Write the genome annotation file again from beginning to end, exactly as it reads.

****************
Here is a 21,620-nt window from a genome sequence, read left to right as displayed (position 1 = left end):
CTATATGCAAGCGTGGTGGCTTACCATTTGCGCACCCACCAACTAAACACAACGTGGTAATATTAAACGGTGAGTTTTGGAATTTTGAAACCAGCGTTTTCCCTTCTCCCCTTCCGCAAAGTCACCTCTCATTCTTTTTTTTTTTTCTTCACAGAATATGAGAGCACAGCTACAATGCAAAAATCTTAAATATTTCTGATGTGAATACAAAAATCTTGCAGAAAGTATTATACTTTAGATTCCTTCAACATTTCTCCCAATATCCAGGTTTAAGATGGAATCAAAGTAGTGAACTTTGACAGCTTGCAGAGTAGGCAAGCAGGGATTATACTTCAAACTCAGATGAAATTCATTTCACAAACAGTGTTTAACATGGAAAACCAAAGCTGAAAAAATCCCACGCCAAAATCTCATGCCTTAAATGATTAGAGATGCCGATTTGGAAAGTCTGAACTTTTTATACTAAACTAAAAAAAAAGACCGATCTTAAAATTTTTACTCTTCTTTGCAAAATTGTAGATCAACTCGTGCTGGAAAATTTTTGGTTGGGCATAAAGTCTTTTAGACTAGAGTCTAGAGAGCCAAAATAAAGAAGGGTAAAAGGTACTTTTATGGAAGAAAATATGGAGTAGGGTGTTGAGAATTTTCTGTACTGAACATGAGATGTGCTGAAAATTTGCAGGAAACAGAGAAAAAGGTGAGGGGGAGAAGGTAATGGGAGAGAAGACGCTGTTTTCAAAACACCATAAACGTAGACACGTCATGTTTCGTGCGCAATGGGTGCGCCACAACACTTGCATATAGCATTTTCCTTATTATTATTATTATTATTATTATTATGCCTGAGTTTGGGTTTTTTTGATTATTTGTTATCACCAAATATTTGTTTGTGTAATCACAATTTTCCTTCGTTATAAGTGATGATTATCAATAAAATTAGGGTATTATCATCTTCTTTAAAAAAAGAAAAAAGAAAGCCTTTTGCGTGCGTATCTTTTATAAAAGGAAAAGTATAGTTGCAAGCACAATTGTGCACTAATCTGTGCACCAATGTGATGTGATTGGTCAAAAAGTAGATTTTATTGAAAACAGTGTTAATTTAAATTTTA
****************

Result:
Here is a 21,620-nt window from a genome sequence, read left to right as displayed (position 1 = left end):
CTATATGCAAGCGTGGTGGCTTACCATTTGCGCACCCACCAACTAAACACAACGTGGTAATATTAAACGGTGAGTTTTGGAATTTTGAAACCAGCGTTTTCCCTTCTCCCCTTCCGCAAAGTCACCTCTCATTCTTTTTTTTTTTTCTTCACAGAATATGAGAGCACAGCTACAATGCAAAAATCTTAAATATTTCTGATGTGAATACAAAAATCTTGCAGAAAGTATTATACTTTAGATTCCTTCAACATTTCTCCCAATATCCAGGTTTAAGATGGAATCAAAGTAGTGAACTTTGACAGCTTGCAGAGTAGGCAAGCAGGGATTATACTTCAAACTCAGATGAAATTCATTTCACAAACAGTGTTTAACATGGAAAACCAAAGCTGAAAAAATCCCACGCCAAAATCTCATGCCTTAAATGATTAGAGATGCCGATTTGGAAAGTCTGAACTTTTTATACTAAACTAAAAAAAAAGACCGATCTTAAAATTTTTACTCTTCTTTGCAAAATTGTAGATCAACTCGTGCTGGAAAATTTTTGGTTGGGCATAAAGTCTTTTAGACTAGAGTCTAGAGAGCCAAAATAAAGAAGGGTAAAAGGTACTTTTATGGAAGAAAATATGGAGTAGGGTGTTGAGAATTTTCTGTACTGAACATGAGATGTGCTGAAAATTTGCAGGAAACAGAGAAAAAGGTGAGGGGGAGAAGGTAATGGGAGAGAAGACGCTGTTTTCAAAACACCATAAACGTAGACACGTCATGTTTCGTGCGCAATGGGTGCGCCACAACACTTGCATATAGCATTTTCCTTATTATTATTATTATTATTATTATTATGCCTGAGTTTGGGTTTTTTTGATTATTTGTTATCACCAAATATTTGTTTGTGTAATCACAATTTTCCTTCGTTATAAGTGATGATTATCAATAAAATTAGGGTATTATCATCTTCTTTAAAAAAAGAAAAAAGAAAGCCTTTTGCGTGCGTATCTTTTATAAAAGGAAAAGTATAGTTGCAAGCACAATTGTGCACTAATCTGTGCACCAATGTGATGTGATTGGTCAAAAAGTAGATTTTATTGAAAACAGTGTTAATTTAAATTTTA